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|Martin's style as chancellor|
In today's all-about-me culture, one can attend hundreds of speeches by public figures without ever hearing the names of their predecessors. It's as if every institution began with the arrival of the speaker.
Unless, of course, there's blame to be attached. Refreshingly, LSU's new chancellor went out of his way in recent speeches to praise the contributions of his predecessors in the job.
Chancellor Michael Martin noted that he came to LSU and found "an institution that is on the move, and is moving in the right direction." In large part, he said, the Flagship Agenda aimed at raising LSU's national profile is responsible for higher rankings and greater competitiveness among research institutions.
The Flagship Agenda, he hastened to note, wasn't his idea. He praised chancellors Mark Emmert and Sean O'Keefe before him for pushing the agenda for academic progress at LSU. Martin did acknowledge that he would do things differently, and one way in which he has differed from O'Keefe is the issue of membership on corporate boards. O'Keefe was criticized for accepting several corporate board memberships.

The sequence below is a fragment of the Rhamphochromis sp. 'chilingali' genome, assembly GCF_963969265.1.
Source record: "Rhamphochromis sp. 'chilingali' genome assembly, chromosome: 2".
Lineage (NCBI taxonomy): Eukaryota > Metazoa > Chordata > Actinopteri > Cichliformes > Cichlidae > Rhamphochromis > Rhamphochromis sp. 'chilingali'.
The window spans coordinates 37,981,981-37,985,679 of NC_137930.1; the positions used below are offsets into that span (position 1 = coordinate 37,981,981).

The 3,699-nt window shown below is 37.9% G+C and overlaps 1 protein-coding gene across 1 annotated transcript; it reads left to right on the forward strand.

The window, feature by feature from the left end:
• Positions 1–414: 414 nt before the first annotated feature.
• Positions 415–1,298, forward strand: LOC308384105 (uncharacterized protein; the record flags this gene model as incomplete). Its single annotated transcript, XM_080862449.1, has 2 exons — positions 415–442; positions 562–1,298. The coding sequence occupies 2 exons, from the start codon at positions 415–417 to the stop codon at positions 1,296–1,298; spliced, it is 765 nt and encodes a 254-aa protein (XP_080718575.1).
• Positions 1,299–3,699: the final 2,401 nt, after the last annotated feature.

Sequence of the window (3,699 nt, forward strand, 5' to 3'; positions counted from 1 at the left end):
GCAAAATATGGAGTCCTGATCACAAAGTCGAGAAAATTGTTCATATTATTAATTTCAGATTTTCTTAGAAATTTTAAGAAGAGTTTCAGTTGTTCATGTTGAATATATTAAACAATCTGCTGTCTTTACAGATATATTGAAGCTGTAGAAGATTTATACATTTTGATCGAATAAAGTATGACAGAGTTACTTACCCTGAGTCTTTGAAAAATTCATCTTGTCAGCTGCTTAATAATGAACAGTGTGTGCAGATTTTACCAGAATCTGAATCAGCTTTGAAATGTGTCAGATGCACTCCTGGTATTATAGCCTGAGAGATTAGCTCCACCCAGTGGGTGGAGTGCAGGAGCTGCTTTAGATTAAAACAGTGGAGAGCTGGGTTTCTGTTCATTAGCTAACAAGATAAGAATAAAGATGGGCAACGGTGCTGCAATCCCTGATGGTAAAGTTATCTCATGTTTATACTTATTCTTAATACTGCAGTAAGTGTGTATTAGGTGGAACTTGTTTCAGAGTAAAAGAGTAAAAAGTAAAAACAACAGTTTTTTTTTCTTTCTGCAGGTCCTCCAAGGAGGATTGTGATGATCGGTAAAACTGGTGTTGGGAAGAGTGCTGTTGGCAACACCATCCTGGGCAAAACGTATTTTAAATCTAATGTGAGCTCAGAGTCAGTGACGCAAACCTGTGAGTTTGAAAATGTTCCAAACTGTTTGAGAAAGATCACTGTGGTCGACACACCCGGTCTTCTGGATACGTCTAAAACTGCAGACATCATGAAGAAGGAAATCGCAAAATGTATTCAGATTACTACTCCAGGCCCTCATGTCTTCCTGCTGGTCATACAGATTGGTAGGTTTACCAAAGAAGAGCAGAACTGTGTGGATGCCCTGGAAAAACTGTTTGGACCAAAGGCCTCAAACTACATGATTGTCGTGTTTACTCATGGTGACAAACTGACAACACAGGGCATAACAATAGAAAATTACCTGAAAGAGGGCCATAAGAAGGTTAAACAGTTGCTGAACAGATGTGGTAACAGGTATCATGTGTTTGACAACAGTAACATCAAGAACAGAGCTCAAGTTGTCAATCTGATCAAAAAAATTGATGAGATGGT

There are two sides to that issue. As the restrictions on conflicts of interest for outside board members have increased, college presidents and chancellors have been boosted in the market; they typically don't have a corporate conflict that someone directly involved in the business world would have. So university leaders are much in demand as outside directors of businesses.
O'Keefe's memberships included Battelle labs, a research institution with many federal contracts. It was arguably good for LSU to have its chancellor on Battelle's board.
Without criticizing O'Keefe or others who took corporate directorships, Martin said he would accept only a few positions related to his academic service. He is, for example, a board member of the association of land-grant institutions, of which LSU is a member.
"This job consumes about all the time I've got," Martin said, saying that he would be hard-pressed to find the time to travel more often that he already does.
Martin said LSU is committed to continuing to improve and be academically competitive with the nation's research colleges. But he warned, as his predecessors had before him, that continued funding is vital to keep LSU moving forward.
That will be his particular challenge in an era of global recession and, of particular importance in Louisiana, declining oil and gas prices.
-- The (Baton Rouge) Advocate
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